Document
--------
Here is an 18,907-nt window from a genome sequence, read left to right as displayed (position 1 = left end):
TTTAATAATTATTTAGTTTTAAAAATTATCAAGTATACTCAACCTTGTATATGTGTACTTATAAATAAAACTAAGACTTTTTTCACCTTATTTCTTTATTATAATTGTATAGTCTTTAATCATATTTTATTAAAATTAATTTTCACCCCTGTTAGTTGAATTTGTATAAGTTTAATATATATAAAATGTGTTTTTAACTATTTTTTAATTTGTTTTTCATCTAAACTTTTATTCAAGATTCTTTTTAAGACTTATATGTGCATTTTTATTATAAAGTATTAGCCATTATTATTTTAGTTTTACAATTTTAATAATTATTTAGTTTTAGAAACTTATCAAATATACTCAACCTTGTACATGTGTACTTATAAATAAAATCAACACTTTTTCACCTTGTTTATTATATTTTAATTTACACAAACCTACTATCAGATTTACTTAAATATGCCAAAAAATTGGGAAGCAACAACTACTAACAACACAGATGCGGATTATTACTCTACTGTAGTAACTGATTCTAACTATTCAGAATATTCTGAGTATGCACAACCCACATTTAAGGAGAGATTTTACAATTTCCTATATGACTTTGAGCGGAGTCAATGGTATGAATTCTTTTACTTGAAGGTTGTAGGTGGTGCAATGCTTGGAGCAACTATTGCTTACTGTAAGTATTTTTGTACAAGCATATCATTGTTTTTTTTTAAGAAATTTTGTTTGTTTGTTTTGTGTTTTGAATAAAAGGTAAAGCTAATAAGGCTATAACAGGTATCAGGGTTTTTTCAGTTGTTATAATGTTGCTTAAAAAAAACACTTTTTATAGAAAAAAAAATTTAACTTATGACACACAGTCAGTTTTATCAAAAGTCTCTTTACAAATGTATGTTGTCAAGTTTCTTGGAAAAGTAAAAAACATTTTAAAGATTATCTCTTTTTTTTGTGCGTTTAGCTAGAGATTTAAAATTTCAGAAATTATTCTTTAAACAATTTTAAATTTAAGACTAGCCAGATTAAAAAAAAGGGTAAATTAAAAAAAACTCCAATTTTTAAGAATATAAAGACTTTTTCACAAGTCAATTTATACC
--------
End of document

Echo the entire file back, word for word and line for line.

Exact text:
Here is an 18,907-nt window from a genome sequence, read left to right as displayed (position 1 = left end):
TTTAATAATTATTTAGTTTTAAAAATTATCAAGTATACTCAACCTTGTATATGTGTACTTATAAATAAAACTAAGACTTTTTTCACCTTATTTCTTTATTATAATTGTATAGTCTTTAATCATATTTTATTAAAATTAATTTTCACCCCTGTTAGTTGAATTTGTATAAGTTTAATATATATAAAATGTGTTTTTAACTATTTTTTAATTTGTTTTTCATCTAAACTTTTATTCAAGATTCTTTTTAAGACTTATATGTGCATTTTTATTATAAAGTATTAGCCATTATTATTTTAGTTTTACAATTTTAATAATTATTTAGTTTTAGAAACTTATCAAATATACTCAACCTTGTACATGTGTACTTATAAATAAAATCAACACTTTTTCACCTTGTTTATTATATTTTAATTTACACAAACCTACTATCAGATTTACTTAAATATGCCAAAAAATTGGGAAGCAACAACTACTAACAACACAGATGCGGATTATTACTCTACTGTAGTAACTGATTCTAACTATTCAGAATATTCTGAGTATGCACAACCCACATTTAAGGAGAGATTTTACAATTTCCTATATGACTTTGAGCGGAGTCAATGGTATGAATTCTTTTACTTGAAGGTTGTAGGTGGTGCAATGCTTGGAGCAACTATTGCTTACTGTAAGTATTTTTGTACAAGCATATCATTGTTTTTTTTTAAGAAATTTTGTTTGTTTGTTTTGTGTTTTGAATAAAAGGTAAAGCTAATAAGGCTATAACAGGTATCAGGGTTTTTTCAGTTGTTATAATGTTGCTTAAAAAAAACACTTTTTATAGAAAAAAAAATTTAACTTATGACACACAGTCAGTTTTATCAAAAGTCTCTTTACAAATGTATGTTGTCAAGTTTCTTGGAAAAGTAAAAAACATTTTAAAGATTATCTCTTTTTTTTGTGCGTTTAGCTAGAGATTTAAAATTTCAGAAATTATTCTTTAAACAATTTTAAATTTAAGACTAGCCAGATTAAAAAAAAGGGTAAATTAAAAAAAACTCCAATTTTTAAGAATATAAAGACTTTTTCACAAGTCAATTTATACC